The public consultation yielded almost 400 responses from publishers, collecting societies, libraries, archives, universities, researchers, companies and consumer organisations.

After examining the submissions, the Commission published a Communication on Copyright in the Knowledge Economy on 19 October this year.

The Communication identifies three priority areas:

1. Print access for persons with disabilities
2. Orphan works
3. Digital Preservation and Dissemination of out-of-print works.

On all three issues, the Commission makes recommendations on the immediate way forward.

For persons with disabilities, the Commission believes that the problems of accessibility could be improved at the European level in a relatively short time frame through goodwill and constructive discussions among stakeholders. It is for this reason that it has set up a Stakeholder Dialogue for the visually impaired and reading disabled. The first meeting of the stakeholder dialogue took place in Brussels on 4 December.

This first meeting of the Stakeholder Dialogue brought together representatives from the European Blind Union, , the European federation of Publishers, the European Writers Council, the Publishers Licensing Agency, the International Federation of Reproduction Rights Organisations, the European Disability Forum, DEDICON (which provides information and works in accessible formats) and various European Commission departments.

I am pleased to inform this SCCR meeting that the discussions were open and very constructive. It was agreed that tangible added value at the EU level could be found in identifying measures to improve the online and offline distribution of works in accessible formats. These measures will be set out in a Memorandum of Understanding (which we hope will be agreed to by the Summer of 2010) and should include steps towards establishing trusted intermediaries in every EU Member State with guidelines on their functioning, the setting up of an electronic inventory of available works within the EU and the free circulation among EU Member States of a product that has been legally produced under a copyright exception in another EU Member State.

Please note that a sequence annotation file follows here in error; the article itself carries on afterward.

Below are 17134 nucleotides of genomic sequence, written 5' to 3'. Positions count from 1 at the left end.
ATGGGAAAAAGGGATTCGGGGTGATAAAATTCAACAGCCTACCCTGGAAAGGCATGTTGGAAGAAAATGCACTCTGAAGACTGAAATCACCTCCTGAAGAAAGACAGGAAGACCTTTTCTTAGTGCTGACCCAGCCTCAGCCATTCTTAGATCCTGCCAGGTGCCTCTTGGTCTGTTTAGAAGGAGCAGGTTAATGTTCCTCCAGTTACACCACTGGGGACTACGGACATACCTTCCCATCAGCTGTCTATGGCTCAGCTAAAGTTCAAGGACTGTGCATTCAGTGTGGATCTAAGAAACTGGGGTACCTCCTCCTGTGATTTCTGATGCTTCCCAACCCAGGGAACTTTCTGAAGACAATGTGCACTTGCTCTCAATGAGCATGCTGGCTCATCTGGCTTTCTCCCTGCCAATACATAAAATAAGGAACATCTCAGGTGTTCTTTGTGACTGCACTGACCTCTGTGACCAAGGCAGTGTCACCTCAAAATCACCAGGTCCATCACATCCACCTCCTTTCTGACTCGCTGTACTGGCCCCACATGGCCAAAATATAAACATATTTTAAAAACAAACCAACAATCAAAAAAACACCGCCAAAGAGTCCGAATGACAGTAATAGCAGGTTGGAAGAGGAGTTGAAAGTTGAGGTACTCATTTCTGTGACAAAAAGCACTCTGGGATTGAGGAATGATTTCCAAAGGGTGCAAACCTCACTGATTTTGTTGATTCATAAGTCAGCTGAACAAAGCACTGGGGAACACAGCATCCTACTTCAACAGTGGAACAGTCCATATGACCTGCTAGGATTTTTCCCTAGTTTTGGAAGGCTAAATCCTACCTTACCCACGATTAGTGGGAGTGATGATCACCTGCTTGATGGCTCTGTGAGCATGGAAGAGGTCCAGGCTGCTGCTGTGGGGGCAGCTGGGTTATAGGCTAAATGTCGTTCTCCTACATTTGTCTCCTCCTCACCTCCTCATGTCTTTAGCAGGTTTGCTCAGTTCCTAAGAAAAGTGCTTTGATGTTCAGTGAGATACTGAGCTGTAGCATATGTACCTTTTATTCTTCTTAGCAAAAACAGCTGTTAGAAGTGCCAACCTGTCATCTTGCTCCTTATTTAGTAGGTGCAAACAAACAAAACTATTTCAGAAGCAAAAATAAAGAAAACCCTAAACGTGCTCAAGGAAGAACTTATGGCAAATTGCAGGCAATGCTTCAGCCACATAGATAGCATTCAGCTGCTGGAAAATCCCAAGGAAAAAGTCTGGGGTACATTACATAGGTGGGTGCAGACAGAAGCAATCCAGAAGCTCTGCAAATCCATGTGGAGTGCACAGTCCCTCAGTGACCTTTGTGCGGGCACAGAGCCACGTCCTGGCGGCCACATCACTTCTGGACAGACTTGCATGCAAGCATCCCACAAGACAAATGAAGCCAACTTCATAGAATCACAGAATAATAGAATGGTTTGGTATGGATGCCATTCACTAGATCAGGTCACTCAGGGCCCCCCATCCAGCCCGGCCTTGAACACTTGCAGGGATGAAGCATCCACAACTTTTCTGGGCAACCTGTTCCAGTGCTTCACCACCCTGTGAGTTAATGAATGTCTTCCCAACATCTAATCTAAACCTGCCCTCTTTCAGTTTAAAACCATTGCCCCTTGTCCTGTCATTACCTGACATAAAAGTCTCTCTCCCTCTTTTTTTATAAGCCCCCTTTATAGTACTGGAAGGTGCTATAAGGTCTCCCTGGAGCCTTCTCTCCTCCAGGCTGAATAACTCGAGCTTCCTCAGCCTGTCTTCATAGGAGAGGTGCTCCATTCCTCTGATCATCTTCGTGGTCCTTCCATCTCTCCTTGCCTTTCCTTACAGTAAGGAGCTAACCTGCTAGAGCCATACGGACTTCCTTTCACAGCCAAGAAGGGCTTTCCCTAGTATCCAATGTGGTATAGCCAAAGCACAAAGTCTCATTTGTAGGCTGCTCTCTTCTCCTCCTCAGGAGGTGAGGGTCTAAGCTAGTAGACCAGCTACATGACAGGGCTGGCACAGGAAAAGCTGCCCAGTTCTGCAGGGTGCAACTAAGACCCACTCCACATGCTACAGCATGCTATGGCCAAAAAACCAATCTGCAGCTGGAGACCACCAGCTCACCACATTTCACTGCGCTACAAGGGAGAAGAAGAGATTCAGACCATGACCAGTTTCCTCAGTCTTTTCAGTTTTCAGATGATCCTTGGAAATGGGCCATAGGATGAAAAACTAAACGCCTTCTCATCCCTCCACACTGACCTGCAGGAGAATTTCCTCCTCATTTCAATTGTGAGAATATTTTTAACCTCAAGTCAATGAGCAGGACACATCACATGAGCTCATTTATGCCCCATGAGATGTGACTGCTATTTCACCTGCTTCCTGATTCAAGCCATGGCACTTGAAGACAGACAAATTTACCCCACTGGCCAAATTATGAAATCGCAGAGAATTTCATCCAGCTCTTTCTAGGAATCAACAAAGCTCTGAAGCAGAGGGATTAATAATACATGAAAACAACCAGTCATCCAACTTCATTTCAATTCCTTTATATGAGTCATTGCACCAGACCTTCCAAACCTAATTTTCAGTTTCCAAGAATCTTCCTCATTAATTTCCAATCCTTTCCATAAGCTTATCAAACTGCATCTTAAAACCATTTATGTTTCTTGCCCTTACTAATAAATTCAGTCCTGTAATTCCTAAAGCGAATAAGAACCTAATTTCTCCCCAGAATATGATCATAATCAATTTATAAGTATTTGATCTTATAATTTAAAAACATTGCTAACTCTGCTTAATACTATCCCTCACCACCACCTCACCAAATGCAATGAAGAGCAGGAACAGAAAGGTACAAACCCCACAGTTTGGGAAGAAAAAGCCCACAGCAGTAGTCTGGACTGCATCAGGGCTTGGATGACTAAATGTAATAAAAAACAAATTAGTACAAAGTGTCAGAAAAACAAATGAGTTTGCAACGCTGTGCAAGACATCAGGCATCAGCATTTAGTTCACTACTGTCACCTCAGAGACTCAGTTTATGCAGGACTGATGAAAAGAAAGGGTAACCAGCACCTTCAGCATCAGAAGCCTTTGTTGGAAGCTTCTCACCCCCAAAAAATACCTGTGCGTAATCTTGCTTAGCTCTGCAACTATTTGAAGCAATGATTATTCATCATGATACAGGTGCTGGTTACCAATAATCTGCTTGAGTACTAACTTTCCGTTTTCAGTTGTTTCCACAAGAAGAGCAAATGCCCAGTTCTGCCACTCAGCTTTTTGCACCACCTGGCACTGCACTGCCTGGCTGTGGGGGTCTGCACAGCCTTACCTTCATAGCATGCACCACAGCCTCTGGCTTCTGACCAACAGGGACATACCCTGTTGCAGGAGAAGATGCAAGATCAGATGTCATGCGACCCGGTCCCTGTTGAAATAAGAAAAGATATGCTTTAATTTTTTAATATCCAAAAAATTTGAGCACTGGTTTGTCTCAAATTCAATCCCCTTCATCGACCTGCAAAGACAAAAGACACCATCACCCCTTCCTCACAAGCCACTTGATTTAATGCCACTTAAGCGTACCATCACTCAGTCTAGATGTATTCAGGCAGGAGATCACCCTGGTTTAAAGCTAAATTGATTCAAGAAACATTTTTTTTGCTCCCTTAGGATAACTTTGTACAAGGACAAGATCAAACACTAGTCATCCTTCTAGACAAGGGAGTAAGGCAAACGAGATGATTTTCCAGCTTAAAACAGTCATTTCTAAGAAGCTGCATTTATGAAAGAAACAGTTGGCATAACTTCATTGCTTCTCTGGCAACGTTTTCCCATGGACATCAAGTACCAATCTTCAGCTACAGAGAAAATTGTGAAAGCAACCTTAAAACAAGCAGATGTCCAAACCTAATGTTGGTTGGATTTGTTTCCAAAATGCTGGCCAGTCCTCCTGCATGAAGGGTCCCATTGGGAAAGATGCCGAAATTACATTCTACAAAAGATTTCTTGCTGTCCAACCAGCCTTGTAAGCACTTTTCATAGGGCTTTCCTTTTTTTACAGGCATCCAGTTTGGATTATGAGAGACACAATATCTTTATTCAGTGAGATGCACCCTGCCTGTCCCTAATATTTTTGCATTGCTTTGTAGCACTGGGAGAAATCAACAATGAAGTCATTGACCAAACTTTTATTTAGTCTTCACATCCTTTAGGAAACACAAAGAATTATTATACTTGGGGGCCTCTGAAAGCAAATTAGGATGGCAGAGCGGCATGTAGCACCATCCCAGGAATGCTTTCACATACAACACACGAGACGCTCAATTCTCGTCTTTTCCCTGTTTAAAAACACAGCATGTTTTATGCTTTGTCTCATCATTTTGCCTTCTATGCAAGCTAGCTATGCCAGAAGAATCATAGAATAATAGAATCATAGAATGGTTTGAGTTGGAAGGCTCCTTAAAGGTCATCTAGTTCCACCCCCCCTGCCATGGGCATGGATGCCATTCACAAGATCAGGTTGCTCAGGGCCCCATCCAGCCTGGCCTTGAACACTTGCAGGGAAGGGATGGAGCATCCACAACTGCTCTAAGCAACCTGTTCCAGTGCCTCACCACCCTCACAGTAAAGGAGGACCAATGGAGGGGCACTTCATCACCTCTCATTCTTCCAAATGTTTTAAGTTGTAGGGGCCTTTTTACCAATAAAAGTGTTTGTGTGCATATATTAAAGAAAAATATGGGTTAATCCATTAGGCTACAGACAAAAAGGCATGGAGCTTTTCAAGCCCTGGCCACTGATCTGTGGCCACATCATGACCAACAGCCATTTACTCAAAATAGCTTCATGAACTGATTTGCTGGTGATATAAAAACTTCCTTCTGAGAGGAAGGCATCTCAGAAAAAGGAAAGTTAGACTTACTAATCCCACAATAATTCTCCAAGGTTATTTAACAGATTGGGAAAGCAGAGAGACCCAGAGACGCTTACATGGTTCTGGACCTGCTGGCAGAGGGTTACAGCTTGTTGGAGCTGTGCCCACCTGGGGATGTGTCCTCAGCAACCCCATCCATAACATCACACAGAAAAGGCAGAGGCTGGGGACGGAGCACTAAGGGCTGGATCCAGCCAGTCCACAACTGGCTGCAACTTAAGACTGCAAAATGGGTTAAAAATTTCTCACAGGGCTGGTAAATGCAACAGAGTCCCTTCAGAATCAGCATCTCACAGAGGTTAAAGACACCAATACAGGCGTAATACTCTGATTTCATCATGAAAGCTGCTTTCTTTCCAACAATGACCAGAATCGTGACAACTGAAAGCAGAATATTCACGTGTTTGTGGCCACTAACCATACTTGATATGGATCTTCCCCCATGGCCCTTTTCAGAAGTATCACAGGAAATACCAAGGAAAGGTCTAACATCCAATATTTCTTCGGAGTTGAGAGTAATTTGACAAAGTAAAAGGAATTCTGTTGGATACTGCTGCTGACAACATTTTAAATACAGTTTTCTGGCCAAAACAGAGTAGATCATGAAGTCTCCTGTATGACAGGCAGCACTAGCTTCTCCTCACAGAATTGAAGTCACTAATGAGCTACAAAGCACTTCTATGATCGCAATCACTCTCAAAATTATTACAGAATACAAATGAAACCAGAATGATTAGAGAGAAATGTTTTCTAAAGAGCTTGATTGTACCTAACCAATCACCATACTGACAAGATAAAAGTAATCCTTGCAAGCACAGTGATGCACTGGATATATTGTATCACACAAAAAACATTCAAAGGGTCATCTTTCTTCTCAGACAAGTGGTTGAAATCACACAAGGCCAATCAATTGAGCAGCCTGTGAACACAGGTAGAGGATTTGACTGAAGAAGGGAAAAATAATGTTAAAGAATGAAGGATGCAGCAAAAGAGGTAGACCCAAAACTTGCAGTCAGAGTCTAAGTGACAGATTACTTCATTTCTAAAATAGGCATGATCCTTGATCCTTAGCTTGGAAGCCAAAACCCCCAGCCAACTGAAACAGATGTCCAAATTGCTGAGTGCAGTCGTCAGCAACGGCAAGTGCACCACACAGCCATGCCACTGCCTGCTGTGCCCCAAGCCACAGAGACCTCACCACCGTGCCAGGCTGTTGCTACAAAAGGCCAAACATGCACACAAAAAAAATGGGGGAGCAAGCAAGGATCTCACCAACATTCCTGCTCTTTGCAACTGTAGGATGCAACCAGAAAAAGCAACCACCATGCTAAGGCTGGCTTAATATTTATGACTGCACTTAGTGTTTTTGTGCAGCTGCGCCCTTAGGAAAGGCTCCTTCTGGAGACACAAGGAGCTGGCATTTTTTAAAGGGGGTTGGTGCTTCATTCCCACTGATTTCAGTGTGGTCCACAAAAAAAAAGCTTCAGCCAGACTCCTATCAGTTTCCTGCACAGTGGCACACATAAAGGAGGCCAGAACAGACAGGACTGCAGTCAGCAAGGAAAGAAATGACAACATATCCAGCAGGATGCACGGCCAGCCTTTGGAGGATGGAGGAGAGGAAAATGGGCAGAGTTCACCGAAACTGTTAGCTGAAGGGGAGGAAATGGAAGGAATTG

Other Recommendations in the Communication refer to orphan works and out of print works. The European Commission held a public hearing on orphan works on 26 0ctober. Input from this hearing will also contribute to an impact assessment which will serve as a basis for the future policy decision the Commission will make on the matter of orphan works.

It is clear that the success of digital conservation of Europe's cultural heritage and its making available to libraries, the research community and the public at large requires a simple and EU wide approach on how to recognise orphan works and on how to permit their digital use. The Commission shall work, as a priority matter, at presenting proposals in how to ensure a swift digitisation of orphan works in full compliance with international and EU copyright rules.

As for the digital preservation and dissemination of out-of -print works, the European Commission will engage in a stakeholder dialogue to develop simple and cost-efficient copyright clearances covering mass-scale digitisation of out-of-print books that are still nevertheless still protected by copyright.

In September 2009, President Barroso presented his Policy Guidelines for his new mandate. Included in this package is an ambitious European Digital Agenda. To focus the debate as concerns a Single Market for Creative Content Online, the European Commission published a reflection paper for public consultation on 22 October. The deadline for responses is 5 January 2010. The reflection paper and information about the consultation process can be found at the following website address:

http://ec.europa.eu/internal_market/copyright/copyright-infso/copyright-...

The reflection paper covers all creative sectors and in its chapter 5 sets out possible EU actions under three headings: consumer access, commercial users' access and protection of rightholders. The subject of exceptions and limitations is included. I would encourage participants to visit the website.